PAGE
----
The success of the hit duet, “It’s Your Love,” by Tim McGraw and Faith Hill, created a whirlwind of speculation around the recently married singers. With all the excitement surrounding the single, McGraw says lots of folks are asking him the same question: Could he and Hill become the George Jones and Tammy Wynette of the ‘90s?
“There has been quite a bit of pressure, and a lot of folks in Nashville think we’re going to become a duo that only sings duets and tours together,” McGraw says in a recent interview. “But we both have very successful individual careers and we’re very different artists who live different lifestyles. There are different management teams, different publicity people and different record labels for both of us. As artists, we’re very different in a lot of ways. I guess the success of the single also shows that in some ways as artists we’re very alike.”
If another project came along that could possibly include Hill, would McGraw refuse to work with his wife again?
“Faith and I are two very independent people,” he says. “But if a recording project comes along that we really like, we’re not going to be ashamed to do it. But as far as recording a duet album, I think that’s not going to happen. We would like to sing a song together every now and then, but as far as our careers becoming combined into a duet career, I don’t see that happening.”
McGraw and Hill were married last October and welcomed their first child, Gracie Katherine, on May 5. McGraw, the son of former major league pitcher Tug McGraw, says the two experiences have changed his outlook on life.
“I’m constantly thinking about the baby,” he says, “and I’ll admit that every little thought I have in regards to my personal life is about what’s best for her. She’s the single most important person in our lives now. Faith and I have really become closer since Gracie Katherine was born.”
For now, McGraw and Hill have intentionally kept their daughter out of the public eye. They have yet to release any photos of their daughter to the press and McGraw is not in any hurry to do so. Throughout the summer, he’ll be touring the country, playing festivals and fairs, while Hill stays at home with Gracie Katherine.
“The way I’ll work it,” McGraw says, “is if the tour schedule gets over three or four days out on the road away from my family, then I’m coming home to be with them. Family means a lot to me, even if it’ll be just for a day. Then I’ll fly back out to catch up with my band and crew to continue the tour.”
McGraw realizes that the rigors of touring with a country band and the constant demands of his busy summer schedule will make spending long periods of time with his family difficult.
“Luckily, I have a wife who knows everything there is to know about this business,” he says. “So there’s really no second guessing anything. If you really want to know what is motivating me these days, it’s supporting my family. I want to provide the best for my child. Faith knows exactly what I have to do. She knows you need help to keep your sense of balance between your career and personal life.”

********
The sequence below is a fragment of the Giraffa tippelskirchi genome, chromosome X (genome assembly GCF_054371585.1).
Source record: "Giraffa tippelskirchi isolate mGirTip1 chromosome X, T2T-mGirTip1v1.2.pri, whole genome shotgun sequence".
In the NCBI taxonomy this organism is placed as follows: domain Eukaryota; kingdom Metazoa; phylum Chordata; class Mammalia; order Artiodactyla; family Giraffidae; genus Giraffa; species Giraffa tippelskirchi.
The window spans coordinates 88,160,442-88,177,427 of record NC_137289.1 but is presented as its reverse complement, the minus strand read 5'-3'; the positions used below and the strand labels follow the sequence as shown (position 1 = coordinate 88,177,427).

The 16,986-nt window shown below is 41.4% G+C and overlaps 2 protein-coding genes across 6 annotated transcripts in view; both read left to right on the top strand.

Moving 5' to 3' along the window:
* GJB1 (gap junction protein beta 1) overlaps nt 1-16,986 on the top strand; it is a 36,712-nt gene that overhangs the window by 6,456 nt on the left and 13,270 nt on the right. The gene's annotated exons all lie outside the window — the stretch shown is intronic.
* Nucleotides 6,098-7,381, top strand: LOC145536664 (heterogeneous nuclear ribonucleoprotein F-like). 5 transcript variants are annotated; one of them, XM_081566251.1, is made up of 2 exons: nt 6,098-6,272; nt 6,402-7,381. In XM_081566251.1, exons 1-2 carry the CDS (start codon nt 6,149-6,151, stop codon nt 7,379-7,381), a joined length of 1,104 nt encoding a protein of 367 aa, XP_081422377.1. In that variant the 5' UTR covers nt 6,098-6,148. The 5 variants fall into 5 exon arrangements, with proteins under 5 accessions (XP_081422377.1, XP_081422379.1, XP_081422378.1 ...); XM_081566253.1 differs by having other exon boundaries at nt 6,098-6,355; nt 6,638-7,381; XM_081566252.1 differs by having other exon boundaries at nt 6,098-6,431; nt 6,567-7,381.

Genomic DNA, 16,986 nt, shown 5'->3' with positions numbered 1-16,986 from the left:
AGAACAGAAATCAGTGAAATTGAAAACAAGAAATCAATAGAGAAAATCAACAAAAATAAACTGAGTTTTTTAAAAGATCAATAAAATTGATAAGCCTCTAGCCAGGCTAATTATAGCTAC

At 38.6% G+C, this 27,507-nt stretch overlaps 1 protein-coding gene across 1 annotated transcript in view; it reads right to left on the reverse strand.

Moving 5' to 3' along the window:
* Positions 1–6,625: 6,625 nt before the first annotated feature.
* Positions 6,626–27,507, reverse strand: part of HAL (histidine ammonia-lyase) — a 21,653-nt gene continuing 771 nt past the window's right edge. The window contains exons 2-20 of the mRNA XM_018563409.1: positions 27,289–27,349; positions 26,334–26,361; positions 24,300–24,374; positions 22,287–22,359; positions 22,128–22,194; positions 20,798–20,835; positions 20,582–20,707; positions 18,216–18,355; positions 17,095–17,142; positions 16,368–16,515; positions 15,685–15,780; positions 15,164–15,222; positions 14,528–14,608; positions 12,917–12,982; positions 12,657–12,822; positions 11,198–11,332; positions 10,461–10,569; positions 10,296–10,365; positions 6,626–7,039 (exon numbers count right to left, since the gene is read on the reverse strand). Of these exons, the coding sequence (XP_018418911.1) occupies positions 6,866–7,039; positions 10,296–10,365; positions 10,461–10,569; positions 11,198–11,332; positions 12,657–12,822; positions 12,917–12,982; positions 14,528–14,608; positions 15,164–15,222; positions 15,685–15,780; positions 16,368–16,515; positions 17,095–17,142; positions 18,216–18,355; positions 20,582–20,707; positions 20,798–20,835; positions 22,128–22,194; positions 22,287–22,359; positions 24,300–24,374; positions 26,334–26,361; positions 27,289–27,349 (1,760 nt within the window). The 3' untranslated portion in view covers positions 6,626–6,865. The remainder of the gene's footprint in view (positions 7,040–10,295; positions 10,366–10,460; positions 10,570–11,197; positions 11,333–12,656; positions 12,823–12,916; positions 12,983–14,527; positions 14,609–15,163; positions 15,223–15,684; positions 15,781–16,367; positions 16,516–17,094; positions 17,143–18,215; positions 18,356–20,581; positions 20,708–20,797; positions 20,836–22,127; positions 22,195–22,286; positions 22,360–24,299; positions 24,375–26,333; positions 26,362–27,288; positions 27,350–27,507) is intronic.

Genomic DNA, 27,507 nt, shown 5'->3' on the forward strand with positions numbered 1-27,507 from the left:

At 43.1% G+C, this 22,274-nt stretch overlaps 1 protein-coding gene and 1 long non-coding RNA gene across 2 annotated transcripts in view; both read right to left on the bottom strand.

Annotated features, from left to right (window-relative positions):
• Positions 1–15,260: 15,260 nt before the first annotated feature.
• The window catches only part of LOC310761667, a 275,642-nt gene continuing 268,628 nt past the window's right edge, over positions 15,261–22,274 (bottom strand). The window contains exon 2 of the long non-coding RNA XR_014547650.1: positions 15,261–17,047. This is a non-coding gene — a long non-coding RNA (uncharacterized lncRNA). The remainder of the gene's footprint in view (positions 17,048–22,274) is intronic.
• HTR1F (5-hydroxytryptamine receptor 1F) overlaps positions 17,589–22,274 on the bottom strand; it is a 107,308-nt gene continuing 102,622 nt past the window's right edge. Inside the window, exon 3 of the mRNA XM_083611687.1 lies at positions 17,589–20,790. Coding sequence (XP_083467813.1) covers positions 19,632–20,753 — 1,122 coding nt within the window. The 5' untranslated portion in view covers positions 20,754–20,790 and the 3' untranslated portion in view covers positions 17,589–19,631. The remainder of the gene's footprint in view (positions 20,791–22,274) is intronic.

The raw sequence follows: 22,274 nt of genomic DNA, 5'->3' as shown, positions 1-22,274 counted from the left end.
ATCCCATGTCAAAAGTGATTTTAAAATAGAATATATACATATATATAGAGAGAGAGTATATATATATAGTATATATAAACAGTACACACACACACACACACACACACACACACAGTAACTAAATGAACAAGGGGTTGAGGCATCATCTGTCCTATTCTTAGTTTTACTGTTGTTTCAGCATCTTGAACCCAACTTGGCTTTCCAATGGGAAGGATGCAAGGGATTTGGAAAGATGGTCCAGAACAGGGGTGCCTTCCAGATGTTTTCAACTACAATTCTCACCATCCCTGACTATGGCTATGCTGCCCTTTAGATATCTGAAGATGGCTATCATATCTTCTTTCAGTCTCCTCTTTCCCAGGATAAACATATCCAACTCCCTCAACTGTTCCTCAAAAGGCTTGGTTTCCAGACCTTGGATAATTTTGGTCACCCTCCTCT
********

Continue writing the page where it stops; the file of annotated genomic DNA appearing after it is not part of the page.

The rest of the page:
McGraw, 30, feels his latest album, “Everywhere,” has broader appeal than his previous work. When the singer began searching for new material to record last year, he intentionally looked for songs he thought a more diverse audience could relate to.
“I don’t care where a song comes from,” he says, “I just want it to be a good song and a success on my album. Once you start finding good songs to record, the other songs start falling around the material you’ve already chosen. The album as a whole starts developing its own theme as you find songs that you like.”
And country radio likes the songs that Tim McGraw likes. His songs are among the most frequently played on the country airwaves. McGraw has a simple explanation for that. “Too many artists try to go way off the path and forget all about their strengths,” he says. “When I’m searching for new material to make an album, I’m not out looking to record a hit song. I want a hit, but I want songs that when you hear that song on the radio, you can’t think of anybody else except Tim McGraw singing it.”
McGraw co-produced much of the material on “Everywhere” and has scheduled studio time this summer to work on singer Jo Dee Messina’s second album. He realizes that one day the stage lights will grow cold and plans one day to shift from singing and touring to producing albums full time.
“The chance to create music has always motivated me,” he says. “That’s why producing records, that’s my future. When this career is over - and, knock on wood, let’s hope it won’t be over for at least 20 or 30 years” he adds with a laugh, “producing is something that I want to do.”
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